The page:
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'Cos I love London Town


Good shoppin, Good nightlife, Lots to see

Theives, late trains,

Recommendable Yes:

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Value for Money




Ease of getting around

Family Friendly

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  1. Mitsudan
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I have lived in London all my life and have grown up loving this city. So I thought, for those who have not yet been I would share my thoughts on the sites to see in MY city!!

There are so many places in London to go shopping!! If you want to go to huge size High Street shops then your best bet is Oxford Street. To get here just get off at Oxford Circus tube station. Opposite the tube station, is the HUGE Topshop, which is the largest fashion store in the world. It also conveniently has a café for any mums who are accompanying teenage daughters. Also there are all the large department stores, such as Debenhams, John Lewis. Down the Bond Street end of Oxford street there is Selfridges, a massive department store which is really worth checking out. There is also the Marble Arch Marks and Spencer’s Flagship store down this end.

Knightsbridge is a lovely (and expensive) place to go. There are many designer boutiques down this way. Also there is Harvey Nichols. For those who don’t know what Harvey Nichols is, it is a very trendy, very expensive department store. It is lovely looking around though, and there is an ultra modern (and ultra pricey) café on the top floor where you can sit and watch the world go by.

Harrods is also another department store in Knightsbridge and is probably one of the most famous department stores in the UK. Harrods first opened in 1849 as, believe it or not, a greengrocers! It is one of the most truly splendid looking department stores in the world. Also be aware that they do not tolerate people who look “scruffy” in the store, ripped jeans etc. are definitely a no. I must say, there are no bargains to be found here, but it is amazing to just look round. If you are determined to walk away with that precious green and gold Harrods bag, then I’d say the cheapest items are in the food hall.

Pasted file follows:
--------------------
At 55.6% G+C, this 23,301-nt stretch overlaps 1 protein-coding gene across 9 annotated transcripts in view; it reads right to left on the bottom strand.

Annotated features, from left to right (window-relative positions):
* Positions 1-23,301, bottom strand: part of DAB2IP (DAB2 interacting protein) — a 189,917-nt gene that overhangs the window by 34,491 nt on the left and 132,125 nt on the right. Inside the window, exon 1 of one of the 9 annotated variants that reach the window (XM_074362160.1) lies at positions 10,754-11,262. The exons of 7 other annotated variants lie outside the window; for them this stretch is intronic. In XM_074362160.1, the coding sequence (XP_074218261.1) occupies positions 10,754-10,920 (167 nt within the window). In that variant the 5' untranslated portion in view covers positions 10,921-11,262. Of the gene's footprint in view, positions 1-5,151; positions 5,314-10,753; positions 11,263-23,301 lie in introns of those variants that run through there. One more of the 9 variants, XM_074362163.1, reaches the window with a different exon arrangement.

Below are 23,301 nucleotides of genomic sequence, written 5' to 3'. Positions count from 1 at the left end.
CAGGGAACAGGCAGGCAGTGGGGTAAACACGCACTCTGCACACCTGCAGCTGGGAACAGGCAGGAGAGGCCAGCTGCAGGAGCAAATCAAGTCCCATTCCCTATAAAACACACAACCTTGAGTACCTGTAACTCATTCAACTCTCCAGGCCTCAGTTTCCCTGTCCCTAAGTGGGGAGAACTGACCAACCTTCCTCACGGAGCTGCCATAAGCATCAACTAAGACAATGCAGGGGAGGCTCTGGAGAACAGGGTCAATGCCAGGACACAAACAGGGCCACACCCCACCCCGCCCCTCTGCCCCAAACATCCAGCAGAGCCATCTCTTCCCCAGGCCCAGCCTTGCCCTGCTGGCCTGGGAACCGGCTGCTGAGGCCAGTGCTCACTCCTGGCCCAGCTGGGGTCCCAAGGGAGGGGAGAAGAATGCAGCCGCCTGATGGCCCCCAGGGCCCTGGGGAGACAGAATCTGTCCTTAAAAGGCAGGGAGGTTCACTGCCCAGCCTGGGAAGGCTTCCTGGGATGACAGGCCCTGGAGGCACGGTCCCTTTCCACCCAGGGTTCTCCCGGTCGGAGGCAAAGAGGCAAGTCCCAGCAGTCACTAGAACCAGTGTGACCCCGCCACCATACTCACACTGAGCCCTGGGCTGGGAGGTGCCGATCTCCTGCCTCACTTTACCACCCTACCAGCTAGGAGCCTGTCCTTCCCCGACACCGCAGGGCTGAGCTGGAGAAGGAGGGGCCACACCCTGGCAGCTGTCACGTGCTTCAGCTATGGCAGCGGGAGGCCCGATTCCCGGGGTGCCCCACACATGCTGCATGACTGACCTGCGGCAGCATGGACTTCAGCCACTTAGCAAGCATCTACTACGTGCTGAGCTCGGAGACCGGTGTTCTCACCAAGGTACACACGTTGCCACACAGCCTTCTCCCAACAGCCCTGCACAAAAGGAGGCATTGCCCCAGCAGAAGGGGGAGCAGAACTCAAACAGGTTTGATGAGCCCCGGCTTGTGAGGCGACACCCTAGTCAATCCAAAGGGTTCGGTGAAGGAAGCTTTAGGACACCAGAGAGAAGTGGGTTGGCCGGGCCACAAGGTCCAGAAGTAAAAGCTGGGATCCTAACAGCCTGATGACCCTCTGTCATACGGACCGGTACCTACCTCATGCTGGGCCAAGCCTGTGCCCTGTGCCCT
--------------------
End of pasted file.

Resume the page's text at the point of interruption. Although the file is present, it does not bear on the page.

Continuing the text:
The Science Museum has become one of the coolest museums in London to visit. The exhibitions have been created to ensure that they will capture the interest of all generations. It is open from 10am to 6pm and is in Exhibition Road which is near South Kensington tube. The exhibitions on this summer are: The Human Body, Climate Change and Art with the brain in mind. You can get a family day pass (for 2adults and 2 children) for £29.95 which includes a free guidebook and entry to the 3D IMAX cinema and all special exhibitions.

The National Gallery contains paintings from all through the ages, and if you are an art fan it is certainly worth a visit. It is located in Orange St, and the nearest tube is Leicester Square. There is no admission fee for the permanent exhibitions.

The Natural History Museum is also one of the popular ones. It is also free admission, but there is an entry fee of £5 to get into the special exhibitions. There are many things to see here, such as dinosaur skeletons and human biology exhibitions. The dinosaur exhibition is the most child friendly part of the museum. I definitely would say that the Science museum is better for children, but it is worth seeing this one, entry is free, so if the kids begin to moan, you can always leave.

Madame Taussauds is a must for families. It contains hundreds of waxworks of famous people and is definitely one of the more entertaining museums in London. Many of the waxworks are so lifelike that it is frightening. There are different exhibitions such as You have to take a camera with you to this museum as it provides plenty of photo opportunities. You can have a picture take with you favourite movie star for example! It costs about £16 per adult, but it does depend on what day and time of the year you go. While you are there ensure you visit the Planetarium, it is amazing watching the show of the stars although it will hurt your neck. This is one of the premier London attractions, so be warned, there will be queues. It is worth the wait.